Expand aggregate support in indexed views (MIN/MAX) - by AaronBertrand

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ID 267516 Comments
Status Active Workarounds
Type Suggestion Repros 0
Opened 4/3/2007 12:00:38 PM
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Description

I often think that my reporting queries would benefit from indexed views 
where the system would maintain for me the element along with the min or max 
of some column.  For example, a lot of the reports we run ask, "when was the 
last time x happened?"  Unless the clustered index is on x, eventdate desc, 
this query can be a very expensive scan over 30MM or 300MM rows.

I understand now that the overhead here to maintain the index is much more expensive than simply incrementing / decrementing a count.  Not only do we have to compare new / changed values to the existing min / max in the view, we also have to find the "next" highest or lowest value when the row associated with the current value is deleted or changed.  However, if given the ability, I would like the option to create such a view and compare index maintenance overhead with query performance.

If implemented, I can see that it would only make sense for certain datatypes, e.g. datetime and numeric types would be allowed, but I don't see why NVARCHAR(MAX) or XML or IMAGE would have to be.  I'd also be fine with a limitation of one such aggregate per view.

2007-04-18

And as Adam suggests, you should properly implement windowing functions, e.g. in a view with the following query:

SELECT
    Col1,
    Col2,
    Col3,
    TheRow = ROW_NUMBER() OVER (PARTITION BY Col1, ORDER BY Col2 DESC)
FROM Tbl

Let me create an index on, for example, (Col1, theRow) ... have it implemented properly and make sure the optimizer can handle all scenarios.  This index was allowed in RTM but, as Stefano explained, it was an oversight that was fixed in the SP1 timeframe.
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Posted by jswartsel on 10/16/2012 at 9:49 AM
I'll echo my support for this one. Being able to put more advanced query constructs into indexed views would be greatly appreciated. Does anyone at Microsoft have an update on this?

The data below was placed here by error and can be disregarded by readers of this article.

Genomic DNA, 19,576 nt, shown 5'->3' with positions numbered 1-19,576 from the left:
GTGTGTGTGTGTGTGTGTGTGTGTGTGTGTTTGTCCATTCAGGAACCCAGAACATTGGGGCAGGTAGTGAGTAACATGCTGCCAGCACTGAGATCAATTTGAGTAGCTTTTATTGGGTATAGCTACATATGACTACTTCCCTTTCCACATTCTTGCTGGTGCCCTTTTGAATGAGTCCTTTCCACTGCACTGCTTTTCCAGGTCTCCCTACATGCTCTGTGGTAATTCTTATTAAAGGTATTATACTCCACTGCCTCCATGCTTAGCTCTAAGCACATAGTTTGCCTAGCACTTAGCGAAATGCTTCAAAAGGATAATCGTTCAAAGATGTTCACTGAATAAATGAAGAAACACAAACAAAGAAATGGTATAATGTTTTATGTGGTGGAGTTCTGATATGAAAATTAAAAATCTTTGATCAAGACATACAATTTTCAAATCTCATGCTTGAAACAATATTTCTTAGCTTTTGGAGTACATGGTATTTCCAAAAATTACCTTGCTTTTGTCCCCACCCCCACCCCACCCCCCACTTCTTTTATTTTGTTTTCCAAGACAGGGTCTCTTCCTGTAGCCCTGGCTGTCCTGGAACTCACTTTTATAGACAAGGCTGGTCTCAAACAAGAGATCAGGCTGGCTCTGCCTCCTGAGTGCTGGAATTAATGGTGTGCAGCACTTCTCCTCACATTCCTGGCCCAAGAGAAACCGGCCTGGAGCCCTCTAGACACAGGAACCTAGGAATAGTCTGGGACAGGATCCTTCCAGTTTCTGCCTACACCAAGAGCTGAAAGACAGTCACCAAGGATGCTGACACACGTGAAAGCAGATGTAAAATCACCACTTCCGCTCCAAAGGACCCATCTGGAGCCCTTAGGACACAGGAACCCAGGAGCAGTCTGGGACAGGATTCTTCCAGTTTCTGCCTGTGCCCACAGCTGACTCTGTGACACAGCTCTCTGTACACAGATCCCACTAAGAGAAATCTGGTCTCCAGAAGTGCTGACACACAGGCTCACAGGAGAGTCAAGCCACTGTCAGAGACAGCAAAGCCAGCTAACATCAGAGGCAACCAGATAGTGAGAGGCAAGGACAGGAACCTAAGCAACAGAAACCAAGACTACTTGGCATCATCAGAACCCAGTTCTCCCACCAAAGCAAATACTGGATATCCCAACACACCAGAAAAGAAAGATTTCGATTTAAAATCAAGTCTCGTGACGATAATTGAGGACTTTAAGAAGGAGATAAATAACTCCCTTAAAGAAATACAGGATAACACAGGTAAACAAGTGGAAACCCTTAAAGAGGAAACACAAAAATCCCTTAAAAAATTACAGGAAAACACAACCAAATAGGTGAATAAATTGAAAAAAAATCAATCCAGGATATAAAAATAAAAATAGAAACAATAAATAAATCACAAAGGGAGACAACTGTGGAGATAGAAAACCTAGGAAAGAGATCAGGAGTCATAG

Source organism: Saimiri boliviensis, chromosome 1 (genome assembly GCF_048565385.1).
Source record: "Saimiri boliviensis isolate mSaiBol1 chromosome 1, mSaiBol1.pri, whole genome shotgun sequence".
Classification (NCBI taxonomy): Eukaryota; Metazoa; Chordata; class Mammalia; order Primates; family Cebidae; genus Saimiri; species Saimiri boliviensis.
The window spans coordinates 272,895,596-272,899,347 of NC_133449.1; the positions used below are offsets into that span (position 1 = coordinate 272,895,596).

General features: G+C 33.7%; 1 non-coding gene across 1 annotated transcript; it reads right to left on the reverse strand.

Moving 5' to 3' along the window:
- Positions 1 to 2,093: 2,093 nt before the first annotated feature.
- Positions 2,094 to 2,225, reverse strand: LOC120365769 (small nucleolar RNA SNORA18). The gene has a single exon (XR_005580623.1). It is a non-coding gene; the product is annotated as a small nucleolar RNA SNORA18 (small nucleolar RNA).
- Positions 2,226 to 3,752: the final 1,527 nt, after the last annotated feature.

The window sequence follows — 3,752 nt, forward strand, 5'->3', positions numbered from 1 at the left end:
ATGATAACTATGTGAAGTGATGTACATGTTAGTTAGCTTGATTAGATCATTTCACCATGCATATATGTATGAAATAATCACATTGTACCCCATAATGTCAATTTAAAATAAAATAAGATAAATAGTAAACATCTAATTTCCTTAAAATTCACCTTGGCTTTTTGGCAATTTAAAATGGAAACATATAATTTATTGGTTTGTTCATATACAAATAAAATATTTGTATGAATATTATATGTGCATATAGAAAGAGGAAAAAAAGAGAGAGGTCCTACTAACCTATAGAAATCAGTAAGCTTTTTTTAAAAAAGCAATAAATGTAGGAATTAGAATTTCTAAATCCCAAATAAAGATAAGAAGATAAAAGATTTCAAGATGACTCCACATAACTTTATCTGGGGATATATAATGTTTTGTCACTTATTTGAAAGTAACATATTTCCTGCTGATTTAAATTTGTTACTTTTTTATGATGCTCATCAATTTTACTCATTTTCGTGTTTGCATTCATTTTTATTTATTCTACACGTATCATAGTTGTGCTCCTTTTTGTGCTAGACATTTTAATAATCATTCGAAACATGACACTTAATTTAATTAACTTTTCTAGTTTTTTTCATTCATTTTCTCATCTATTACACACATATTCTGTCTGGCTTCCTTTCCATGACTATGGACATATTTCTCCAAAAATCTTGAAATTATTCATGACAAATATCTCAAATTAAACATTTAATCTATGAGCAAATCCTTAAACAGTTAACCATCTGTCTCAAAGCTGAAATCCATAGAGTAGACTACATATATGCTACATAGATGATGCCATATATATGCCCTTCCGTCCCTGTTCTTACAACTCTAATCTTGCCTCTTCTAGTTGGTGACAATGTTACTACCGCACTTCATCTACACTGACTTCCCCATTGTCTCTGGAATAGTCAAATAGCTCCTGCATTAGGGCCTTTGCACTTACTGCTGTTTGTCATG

Posted by Paul White NZ on 5/25/2012 at 2:58 PM
Adding MAX (and MIN) to indexed views would be tremendously useful in a enormous number of scenarios where we need to optimize finding the most recent record, for example. Trusted indexed views would not be at all useful in most scenarios, since applications that need to do this usually deal with changing data.

I understand the reason for not implementing MIN and MAX is the possibility of having to scan all existing data when maintaining the indexed view after a DELETE. This issue does not arise if there is a suitable index on the underlying tables to support the aggregate (only one row needs to be read using an ordered partial scan). Add a requirement that indexing a view containing MIN or MAX requires such an index, and we're done. You would have to prevent the index being dropped while the indexed view is still schema bound, but that doesn't seem intuitively too difficult.
Posted by Miroslav Sekera on 9/12/2010 at 3:30 AM
Hi Torsten,

I would appreciate the "trusted indexed views" feature too...
would that be available for the Azure SQL too?

Regards,
Miroslav Sekera
developing http://www.glueo.com/
Posted by Torsten [MSFT] on 10/25/2007 at 4:41 PM
Thanks very much for your comments on supporting min/max aggregates for indexed views in SQL Server. We were actually considering what we called trusted indexed views for SQL Server 2008. Those are views that you could create and that would be matched automatically by the query optimizer. However, they would become invalid as a potentially relevant update comes along. You would need to maintain them separately. But, they would allow for much richer T-SQL constructs than regular indexed views. However, we did not have enough resources to put them into the upcoming 2008 release.

However, I'd be curious to learn more about the scenarios behind your motivation to ask for this feature. Some of it I can take from your comment in Connect. But, it would be great if you could explain one level more. I'd also be curious to see how the notion of the trusted indexed view that I described above resonates with what you have in mind.

Thanks and best regards,
Torsten Grabs

Program Manager
SQL Server Query Processor
Posted by Noeld1 on 10/4/2007 at 10:33 AM
If I had $1 for how many times I needed this feature, I would be rich! :D